axis of the large tubules having a diameter of approximately 20 µm was largely composed of fiber bundles
that ran longitudinally and these small spherical bodies were present between these collagen fibers on the
Fig. 2. Low magnification SEM micrograph of transverse fracture.
The large tubules (LT) are arranged linearly in the mesio-distal
direction. Bar scale indicates 100 µm.
Fig. 3. Low magnification SEM micrograph of mesio-distal fracture.
The large tubules (LT) are clearly observed as grooves extending from
the incisal edge towards the pulp cavity. Bar scale indicates 200 µm.
Fig. 4. The large tubule (LT) has a glossy wall (asterisks) similar to
the peritubular dentin. The interior of the large tubule is composed of
bundles of longitudinally oriented fibers and of numerous spherical
shaped bodies (arrows). Bar scale indicates 20 µm.
Fig. 5. Higher magnification of interior of the large tubule. Longitudinally oriented collagen fibrils (Col) with periodical cross striations
and spherical shaped bodies (SB) which are made up of aggregates of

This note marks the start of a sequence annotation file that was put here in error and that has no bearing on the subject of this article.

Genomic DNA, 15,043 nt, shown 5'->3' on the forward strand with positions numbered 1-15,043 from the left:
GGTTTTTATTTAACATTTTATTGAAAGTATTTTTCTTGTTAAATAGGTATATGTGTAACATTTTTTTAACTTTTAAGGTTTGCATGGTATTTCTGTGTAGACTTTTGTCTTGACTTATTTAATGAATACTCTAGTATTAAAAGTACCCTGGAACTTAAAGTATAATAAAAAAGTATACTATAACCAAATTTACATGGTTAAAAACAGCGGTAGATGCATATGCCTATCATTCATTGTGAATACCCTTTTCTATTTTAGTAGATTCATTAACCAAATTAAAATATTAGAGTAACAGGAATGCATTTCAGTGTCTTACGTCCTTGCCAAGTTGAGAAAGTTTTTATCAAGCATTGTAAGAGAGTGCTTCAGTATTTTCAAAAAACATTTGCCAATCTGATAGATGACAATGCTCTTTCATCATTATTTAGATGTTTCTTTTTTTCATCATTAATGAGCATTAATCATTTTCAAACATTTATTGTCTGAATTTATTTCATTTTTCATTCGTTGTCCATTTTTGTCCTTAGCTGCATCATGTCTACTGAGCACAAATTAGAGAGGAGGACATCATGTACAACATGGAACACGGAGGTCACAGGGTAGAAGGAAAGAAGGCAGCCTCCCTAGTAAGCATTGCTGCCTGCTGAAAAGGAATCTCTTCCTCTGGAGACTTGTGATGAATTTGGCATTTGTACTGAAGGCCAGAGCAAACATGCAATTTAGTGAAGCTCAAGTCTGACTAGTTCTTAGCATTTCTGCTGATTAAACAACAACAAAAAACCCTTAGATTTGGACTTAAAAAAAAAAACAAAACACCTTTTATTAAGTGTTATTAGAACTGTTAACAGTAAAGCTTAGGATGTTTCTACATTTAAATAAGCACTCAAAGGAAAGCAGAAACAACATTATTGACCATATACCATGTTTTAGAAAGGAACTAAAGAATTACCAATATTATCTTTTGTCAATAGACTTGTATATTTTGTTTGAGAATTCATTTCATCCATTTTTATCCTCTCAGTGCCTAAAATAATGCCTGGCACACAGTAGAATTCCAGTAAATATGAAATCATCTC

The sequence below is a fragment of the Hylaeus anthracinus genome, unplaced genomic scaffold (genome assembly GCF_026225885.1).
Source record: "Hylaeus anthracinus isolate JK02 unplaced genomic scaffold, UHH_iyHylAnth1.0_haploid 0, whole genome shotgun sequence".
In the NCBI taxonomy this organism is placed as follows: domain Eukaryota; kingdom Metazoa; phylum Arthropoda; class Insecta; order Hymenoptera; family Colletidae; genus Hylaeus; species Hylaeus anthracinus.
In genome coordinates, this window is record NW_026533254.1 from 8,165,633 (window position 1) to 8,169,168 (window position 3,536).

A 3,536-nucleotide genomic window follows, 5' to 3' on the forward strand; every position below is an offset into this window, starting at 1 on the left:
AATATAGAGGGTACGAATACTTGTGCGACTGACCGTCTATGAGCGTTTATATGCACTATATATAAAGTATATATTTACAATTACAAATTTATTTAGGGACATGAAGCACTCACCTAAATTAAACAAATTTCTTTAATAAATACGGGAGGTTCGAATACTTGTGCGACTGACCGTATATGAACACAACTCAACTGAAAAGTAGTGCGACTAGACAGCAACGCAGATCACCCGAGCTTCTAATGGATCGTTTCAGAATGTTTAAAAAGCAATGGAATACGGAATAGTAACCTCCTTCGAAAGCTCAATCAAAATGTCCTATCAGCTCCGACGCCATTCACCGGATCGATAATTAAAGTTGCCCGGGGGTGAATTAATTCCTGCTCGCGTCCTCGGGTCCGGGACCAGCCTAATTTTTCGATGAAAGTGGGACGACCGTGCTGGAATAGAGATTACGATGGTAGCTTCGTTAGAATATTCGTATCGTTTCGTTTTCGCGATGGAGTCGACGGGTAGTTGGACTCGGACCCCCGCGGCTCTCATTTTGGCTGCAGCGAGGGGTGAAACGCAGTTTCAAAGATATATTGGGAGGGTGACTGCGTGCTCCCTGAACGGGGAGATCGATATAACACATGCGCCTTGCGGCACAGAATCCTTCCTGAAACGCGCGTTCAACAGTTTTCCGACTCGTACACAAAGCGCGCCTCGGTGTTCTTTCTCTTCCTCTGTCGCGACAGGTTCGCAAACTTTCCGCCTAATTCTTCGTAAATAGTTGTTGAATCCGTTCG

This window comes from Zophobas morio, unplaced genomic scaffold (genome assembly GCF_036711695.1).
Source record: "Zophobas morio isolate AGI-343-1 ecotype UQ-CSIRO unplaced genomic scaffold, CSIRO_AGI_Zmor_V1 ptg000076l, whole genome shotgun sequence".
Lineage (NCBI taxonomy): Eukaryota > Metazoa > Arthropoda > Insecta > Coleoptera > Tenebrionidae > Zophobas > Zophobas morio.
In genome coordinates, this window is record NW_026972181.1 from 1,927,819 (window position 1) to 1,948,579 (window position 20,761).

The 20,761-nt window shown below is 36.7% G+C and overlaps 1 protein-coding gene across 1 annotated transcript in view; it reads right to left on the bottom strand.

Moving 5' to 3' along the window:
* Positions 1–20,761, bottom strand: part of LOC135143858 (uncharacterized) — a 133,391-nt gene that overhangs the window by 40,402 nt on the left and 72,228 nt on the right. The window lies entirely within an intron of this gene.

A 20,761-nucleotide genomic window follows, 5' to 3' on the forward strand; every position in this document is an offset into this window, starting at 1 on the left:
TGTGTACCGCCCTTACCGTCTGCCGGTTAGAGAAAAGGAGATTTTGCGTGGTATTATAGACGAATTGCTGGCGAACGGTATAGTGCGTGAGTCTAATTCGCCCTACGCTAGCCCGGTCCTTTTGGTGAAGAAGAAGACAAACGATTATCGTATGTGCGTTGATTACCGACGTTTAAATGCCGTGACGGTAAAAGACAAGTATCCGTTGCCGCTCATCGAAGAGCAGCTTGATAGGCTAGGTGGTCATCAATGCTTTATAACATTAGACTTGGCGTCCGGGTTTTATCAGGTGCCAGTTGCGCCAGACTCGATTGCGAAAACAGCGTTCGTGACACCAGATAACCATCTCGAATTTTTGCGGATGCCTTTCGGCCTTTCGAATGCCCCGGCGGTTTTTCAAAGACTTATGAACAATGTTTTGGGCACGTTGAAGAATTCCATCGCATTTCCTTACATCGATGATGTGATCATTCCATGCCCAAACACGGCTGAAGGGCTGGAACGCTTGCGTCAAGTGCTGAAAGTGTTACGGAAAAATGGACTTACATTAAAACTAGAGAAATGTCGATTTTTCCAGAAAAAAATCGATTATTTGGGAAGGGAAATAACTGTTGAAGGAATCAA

regular parallelepipedical crystals (a) and finely granulated crystals
(b) were also observed. Bar scales indicate 0.5 µm.
342
H. AGEMATSU ET AL.
longitudinally fractured surface (Fig. 4). In addition,
enlargements of the interior of the large tubules in the
longitudinally fractured specimens revealed longitudinally oriented fiber bundles and lateral branches which
have separated from the bundles. Under higher magnification, these fiber bundles appeared to consist of
collagen fibrils that had a cross striation structure with
a periodicity of approximately 60-70 nm and ranged
from 50 to 150 nm in diameter (Fig. 5a,b). The spherical
calcified bodies (0.5-2.5 µm in diameter) were composed
of regular parallel-epipedal crystals (Fig. 5a) and granulated crystals (Fig. 5b) were also observed to be among